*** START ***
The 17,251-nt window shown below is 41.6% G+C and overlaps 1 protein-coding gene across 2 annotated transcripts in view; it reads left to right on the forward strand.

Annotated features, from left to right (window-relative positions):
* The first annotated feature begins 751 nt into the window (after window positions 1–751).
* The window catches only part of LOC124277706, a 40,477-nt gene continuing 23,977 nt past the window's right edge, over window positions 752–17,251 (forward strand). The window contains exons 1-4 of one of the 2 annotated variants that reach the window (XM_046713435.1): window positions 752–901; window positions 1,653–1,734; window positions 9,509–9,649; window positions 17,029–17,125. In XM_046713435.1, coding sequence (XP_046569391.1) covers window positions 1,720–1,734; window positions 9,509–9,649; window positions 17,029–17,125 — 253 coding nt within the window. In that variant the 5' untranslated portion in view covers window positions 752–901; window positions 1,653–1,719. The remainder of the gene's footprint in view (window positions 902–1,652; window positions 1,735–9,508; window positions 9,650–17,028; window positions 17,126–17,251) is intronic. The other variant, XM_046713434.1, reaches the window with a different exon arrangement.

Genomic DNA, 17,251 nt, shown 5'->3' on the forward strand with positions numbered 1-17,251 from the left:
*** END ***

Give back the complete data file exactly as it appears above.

The 17,251-nt window shown below is 41.6% G+C and overlaps 1 protein-coding gene across 2 annotated transcripts in view; it reads left to right on the forward strand.

Annotated features, from left to right (window-relative positions):
* The first annotated feature begins 751 nt into the window (after window positions 1–751).
* The window catches only part of LOC124277706, a 40,477-nt gene continuing 23,977 nt past the window's right edge, over window positions 752–17,251 (forward strand). The window contains exons 1-4 of one of the 2 annotated variants that reach the window (XM_046713435.1): window positions 752–901; window positions 1,653–1,734; window positions 9,509–9,649; window positions 17,029–17,125. In XM_046713435.1, coding sequence (XP_046569391.1) covers window positions 1,720–1,734; window positions 9,509–9,649; window positions 17,029–17,125 — 253 coding nt within the window. In that variant the 5' untranslated portion in view covers window positions 752–901; window positions 1,653–1,719. The remainder of the gene's footprint in view (window positions 902–1,652; window positions 1,735–9,508; window positions 9,650–17,028; window positions 17,126–17,251) is intronic. The other variant, XM_046713434.1, reaches the window with a different exon arrangement.

Genomic DNA, 17,251 nt, shown 5'->3' on the forward strand with positions numbered 1-17,251 from the left: